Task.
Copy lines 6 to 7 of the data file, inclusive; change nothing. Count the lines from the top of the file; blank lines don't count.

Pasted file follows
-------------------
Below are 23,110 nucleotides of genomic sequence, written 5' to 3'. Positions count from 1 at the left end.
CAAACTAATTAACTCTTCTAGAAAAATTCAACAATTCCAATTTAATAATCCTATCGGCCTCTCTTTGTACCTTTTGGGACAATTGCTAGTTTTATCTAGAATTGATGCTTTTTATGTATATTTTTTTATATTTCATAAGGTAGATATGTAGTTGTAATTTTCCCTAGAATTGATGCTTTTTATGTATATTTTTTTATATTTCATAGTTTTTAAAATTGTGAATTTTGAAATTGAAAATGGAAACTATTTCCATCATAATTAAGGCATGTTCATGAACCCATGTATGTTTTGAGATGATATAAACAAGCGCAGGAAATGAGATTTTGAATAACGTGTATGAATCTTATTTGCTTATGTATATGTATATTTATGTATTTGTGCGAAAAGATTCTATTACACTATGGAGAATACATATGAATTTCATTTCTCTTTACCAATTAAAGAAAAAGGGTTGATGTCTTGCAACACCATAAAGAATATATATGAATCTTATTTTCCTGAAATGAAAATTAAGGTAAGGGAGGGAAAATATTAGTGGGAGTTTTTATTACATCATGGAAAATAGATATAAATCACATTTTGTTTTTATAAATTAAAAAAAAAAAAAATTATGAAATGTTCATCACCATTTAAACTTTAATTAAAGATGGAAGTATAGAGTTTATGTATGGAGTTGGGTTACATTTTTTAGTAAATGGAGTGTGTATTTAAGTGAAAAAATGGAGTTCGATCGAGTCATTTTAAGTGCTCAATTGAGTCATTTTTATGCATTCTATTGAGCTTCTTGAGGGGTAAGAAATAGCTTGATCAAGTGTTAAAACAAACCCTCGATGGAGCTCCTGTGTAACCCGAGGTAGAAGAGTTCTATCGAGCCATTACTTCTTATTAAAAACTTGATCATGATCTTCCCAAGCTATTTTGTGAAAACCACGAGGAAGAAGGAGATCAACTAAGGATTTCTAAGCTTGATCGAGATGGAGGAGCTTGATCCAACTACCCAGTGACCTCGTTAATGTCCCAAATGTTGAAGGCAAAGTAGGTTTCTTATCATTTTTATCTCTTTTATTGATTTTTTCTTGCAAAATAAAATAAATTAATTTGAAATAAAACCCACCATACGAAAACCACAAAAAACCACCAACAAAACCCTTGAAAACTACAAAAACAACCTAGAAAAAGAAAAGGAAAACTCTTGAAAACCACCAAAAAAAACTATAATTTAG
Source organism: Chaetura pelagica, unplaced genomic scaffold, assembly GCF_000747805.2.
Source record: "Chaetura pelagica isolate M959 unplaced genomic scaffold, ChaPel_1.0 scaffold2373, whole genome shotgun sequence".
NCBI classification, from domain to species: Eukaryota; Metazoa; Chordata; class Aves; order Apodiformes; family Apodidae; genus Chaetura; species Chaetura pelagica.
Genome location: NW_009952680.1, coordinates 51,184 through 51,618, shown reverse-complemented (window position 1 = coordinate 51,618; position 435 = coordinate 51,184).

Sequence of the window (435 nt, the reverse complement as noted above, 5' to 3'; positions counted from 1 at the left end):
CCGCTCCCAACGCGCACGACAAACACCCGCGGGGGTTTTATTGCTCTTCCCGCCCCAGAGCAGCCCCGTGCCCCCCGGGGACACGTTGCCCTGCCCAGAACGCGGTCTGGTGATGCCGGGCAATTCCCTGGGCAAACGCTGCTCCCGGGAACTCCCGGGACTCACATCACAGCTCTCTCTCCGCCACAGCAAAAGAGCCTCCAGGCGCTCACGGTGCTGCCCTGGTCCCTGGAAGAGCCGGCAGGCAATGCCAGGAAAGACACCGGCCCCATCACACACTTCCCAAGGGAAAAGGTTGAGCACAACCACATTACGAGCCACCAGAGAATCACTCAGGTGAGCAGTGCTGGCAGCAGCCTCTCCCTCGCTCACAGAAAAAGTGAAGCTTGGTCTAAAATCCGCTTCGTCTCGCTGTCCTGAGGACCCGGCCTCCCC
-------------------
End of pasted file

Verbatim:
Genome location: NW_009952680.1, coordinates 51,184 through 51,618, shown reverse-complemented (window position 1 = coordinate 51,618; position 435 = coordinate 51,184).

Sequence of the window (435 nt, the reverse complement as noted above, 5' to 3'; positions counted from 1 at the left end):